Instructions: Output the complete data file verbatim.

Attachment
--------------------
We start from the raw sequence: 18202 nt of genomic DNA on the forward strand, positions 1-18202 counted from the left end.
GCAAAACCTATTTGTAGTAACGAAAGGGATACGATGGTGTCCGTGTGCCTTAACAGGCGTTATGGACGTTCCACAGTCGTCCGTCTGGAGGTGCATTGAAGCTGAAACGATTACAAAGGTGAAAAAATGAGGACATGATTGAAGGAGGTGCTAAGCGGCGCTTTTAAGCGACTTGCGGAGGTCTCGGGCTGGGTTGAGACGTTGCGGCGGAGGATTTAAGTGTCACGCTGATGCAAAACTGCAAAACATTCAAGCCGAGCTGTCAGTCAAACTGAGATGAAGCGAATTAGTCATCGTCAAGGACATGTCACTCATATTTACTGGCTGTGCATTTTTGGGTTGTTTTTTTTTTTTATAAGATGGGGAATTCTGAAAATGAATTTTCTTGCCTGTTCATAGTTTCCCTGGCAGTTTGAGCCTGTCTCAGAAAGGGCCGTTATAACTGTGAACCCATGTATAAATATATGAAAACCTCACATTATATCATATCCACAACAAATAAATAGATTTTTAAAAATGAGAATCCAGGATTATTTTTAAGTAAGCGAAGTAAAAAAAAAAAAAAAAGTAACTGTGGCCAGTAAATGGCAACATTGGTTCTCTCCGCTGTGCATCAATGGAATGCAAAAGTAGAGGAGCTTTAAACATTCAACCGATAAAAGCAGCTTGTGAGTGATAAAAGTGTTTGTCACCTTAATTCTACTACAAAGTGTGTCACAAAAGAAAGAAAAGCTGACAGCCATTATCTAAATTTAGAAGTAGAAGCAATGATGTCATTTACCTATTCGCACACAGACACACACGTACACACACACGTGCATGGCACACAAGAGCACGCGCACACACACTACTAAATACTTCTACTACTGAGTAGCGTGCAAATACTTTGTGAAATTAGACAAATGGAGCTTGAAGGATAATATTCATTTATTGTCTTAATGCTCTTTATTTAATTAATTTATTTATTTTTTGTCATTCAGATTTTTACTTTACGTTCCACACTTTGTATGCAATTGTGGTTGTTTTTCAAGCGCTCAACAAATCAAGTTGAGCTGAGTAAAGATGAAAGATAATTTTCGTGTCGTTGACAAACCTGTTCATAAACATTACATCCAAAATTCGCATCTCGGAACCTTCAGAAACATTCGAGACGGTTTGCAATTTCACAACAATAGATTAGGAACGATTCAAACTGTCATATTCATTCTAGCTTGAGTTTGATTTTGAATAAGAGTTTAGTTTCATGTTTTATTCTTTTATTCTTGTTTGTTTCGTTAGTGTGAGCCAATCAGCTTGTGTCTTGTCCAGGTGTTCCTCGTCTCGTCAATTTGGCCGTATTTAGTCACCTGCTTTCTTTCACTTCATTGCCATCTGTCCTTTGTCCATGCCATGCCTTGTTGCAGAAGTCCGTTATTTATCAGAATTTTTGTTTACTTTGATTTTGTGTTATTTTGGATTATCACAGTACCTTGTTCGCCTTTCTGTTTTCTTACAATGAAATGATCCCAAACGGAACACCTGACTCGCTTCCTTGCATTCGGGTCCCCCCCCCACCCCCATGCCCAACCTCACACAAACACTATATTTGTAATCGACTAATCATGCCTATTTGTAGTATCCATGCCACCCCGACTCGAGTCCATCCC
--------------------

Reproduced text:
We start from the raw sequence: 18202 nt of genomic DNA on the forward strand, positions 1-18202 counted from the left end.
GCAAAACCTATTTGTAGTAACGAAAGGGATACGATGGTGTCCGTGTGCCTTAACAGGCGTTATGGACGTTCCACAGTCGTCCGTCTGGAGGTGCATTGAAGCTGAAACGATTACAAAGGTGAAAAAATGAGGACATGATTGAAGGAGGTGCTAAGCGGCGCTTTTAAGCGACTTGCGGAGGTCTCGGGCTGGGTTGAGACGTTGCGGCGGAGGATTTAAGTGTCACGCTGATGCAAAACTGCAAAACATTCAAGCCGAGCTGTCAGTCAAACTGAGATGAAGCGAATTAGTCATCGTCAAGGACATGTCACTCATATTTACTGGCTGTGCATTTTTGGGTTGTTTTTTTTTTTTATAAGATGGGGAATTCTGAAAATGAATTTTCTTGCCTGTTCATAGTTTCCCTGGCAGTTTGAGCCTGTCTCAGAAAGGGCCGTTATAACTGTGAACCCATGTATAAATATATGAAAACCTCACATTATATCATATCCACAACAAATAAATAGATTTTTAAAAATGAGAATCCAGGATTATTTTTAAGTAAGCGAAGTAAAAAAAAAAAAAAAAGTAACTGTGGCCAGTAAATGGCAACATTGGTTCTCTCCGCTGTGCATCAATGGAATGCAAAAGTAGAGGAGCTTTAAACATTCAACCGATAAAAGCAGCTTGTGAGTGATAAAAGTGTTTGTCACCTTAATTCTACTACAAAGTGTGTCACAAAAGAAAGAAAAGCTGACAGCCATTATCTAAATTTAGAAGTAGAAGCAATGATGTCATTTACCTATTCGCACACAGACACACACGTACACACACACGTGCATGGCACACAAGAGCACGCGCACACACACTACTAAATACTTCTACTACTGAGTAGCGTGCAAATACTTTGTGAAATTAGACAAATGGAGCTTGAAGGATAATATTCATTTATTGTCTTAATGCTCTTTATTTAATTAATTTATTTATTTTTTGTCATTCAGATTTTTACTTTACGTTCCACACTTTGTATGCAATTGTGGTTGTTTTTCAAGCGCTCAACAAATCAAGTTGAGCTGAGTAAAGATGAAAGATAATTTTCGTGTCGTTGACAAACCTGTTCATAAACATTACATCCAAAATTCGCATCTCGGAACCTTCAGAAACATTCGAGACGGTTTGCAATTTCACAACAATAGATTAGGAACGATTCAAACTGTCATATTCATTCTAGCTTGAGTTTGATTTTGAATAAGAGTTTAGTTTCATGTTTTATTCTTTTATTCTTGTTTGTTTCGTTAGTGTGAGCCAATCAGCTTGTGTCTTGTCCAGGTGTTCCTCGTCTCGTCAATTTGGCCGTATTTAGTCACCTGCTTTCTTTCACTTCATTGCCATCTGTCCTTTGTCCATGCCATGCCTTGTTGCAGAAGTCCGTTATTTATCAGAATTTTTGTTTACTTTGATTTTGTGTTATTTTGGATTATCACAGTACCTTGTTCGCCTTTCTGTTTTCTTACAATGAAATGATCCCAAACGGAACACCTGACTCGCTTCCTTGCATTCGGGTCCCCCCCCCACCCCCATGCCCAACCTCACACAAACACTATATTTGTAATCGACTAATCATGCCTATTTGTAGTATCCATGCCACCCCGACTCGAGTCCATCCC